As a Blue-Stater in a Red State (or an urbanite in a rural area) there's really no acceptable reaction to your new surroundings. Either you sneer and note the lack of Vietnamese restaurants/museums/sample sales, and you're an elitist ("What, corn dogs again?"), or you bubble over with David Brooksian enthusiasm for wholesome exurbia, in which case you're seen as smug and patronizing, or as pro-rural only to make a political point ("Mmm, corn dogs!"). A rural person visiting a city can act either awed or horrified, and either reaction is generally considered to be understandable. So what's a stranded-feeling, smile-forcing Blue American to do? I'm not sure I can answer my own question here, so I'm leaving it up to my Red State readers (including the Rollans) to help me out on this one.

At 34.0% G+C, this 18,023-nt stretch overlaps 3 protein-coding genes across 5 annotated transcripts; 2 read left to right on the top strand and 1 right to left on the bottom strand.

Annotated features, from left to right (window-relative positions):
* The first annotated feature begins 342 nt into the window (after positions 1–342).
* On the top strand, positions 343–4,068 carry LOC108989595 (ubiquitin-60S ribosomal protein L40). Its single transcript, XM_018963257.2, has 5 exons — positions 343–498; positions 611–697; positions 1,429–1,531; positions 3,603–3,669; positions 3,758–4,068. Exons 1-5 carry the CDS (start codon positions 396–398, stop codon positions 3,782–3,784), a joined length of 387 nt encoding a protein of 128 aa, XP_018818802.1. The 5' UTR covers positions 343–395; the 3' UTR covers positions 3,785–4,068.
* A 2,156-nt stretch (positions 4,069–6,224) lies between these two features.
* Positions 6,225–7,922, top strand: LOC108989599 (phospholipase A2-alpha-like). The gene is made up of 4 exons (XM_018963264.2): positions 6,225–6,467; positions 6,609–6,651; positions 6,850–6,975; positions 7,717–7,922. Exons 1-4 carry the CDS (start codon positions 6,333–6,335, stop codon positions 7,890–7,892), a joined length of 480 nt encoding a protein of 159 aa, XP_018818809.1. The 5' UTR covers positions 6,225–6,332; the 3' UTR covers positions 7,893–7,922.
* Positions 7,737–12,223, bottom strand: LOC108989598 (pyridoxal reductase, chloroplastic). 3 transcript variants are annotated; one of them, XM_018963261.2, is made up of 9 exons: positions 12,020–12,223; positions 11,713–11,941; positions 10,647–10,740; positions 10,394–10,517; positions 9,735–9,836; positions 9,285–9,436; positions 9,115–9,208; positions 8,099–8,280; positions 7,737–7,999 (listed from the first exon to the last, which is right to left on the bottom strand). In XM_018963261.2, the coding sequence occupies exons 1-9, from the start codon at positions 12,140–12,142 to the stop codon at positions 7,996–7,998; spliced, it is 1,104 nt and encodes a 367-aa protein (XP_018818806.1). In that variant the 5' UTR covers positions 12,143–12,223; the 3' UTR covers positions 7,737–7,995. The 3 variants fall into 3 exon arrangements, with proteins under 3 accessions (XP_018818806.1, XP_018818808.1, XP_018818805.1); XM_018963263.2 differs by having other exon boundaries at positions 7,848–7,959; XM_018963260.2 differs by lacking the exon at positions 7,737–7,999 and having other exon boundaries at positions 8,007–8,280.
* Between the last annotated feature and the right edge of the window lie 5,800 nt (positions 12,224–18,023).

12 comments:

Maureen said...

Okay, I grew up in Tennessee as the child of Yankee expatriates, so I think I can answer this one: I'd suggest looking at the South like you would a foreign country about which you knew much of the language and some of the culture--like France. Where France is aggressively laique, much of the Red States is aggressively (Christian) religious. Few foreigners can understand either very fast French or a very thick mid-Appalachian accent. Personal relationships, even in commercial transactions, are valued. And some of them are still touchy about the war.

Kathy said...

Hmmmm, no synagogues, I notice, on that very long list of places of worship.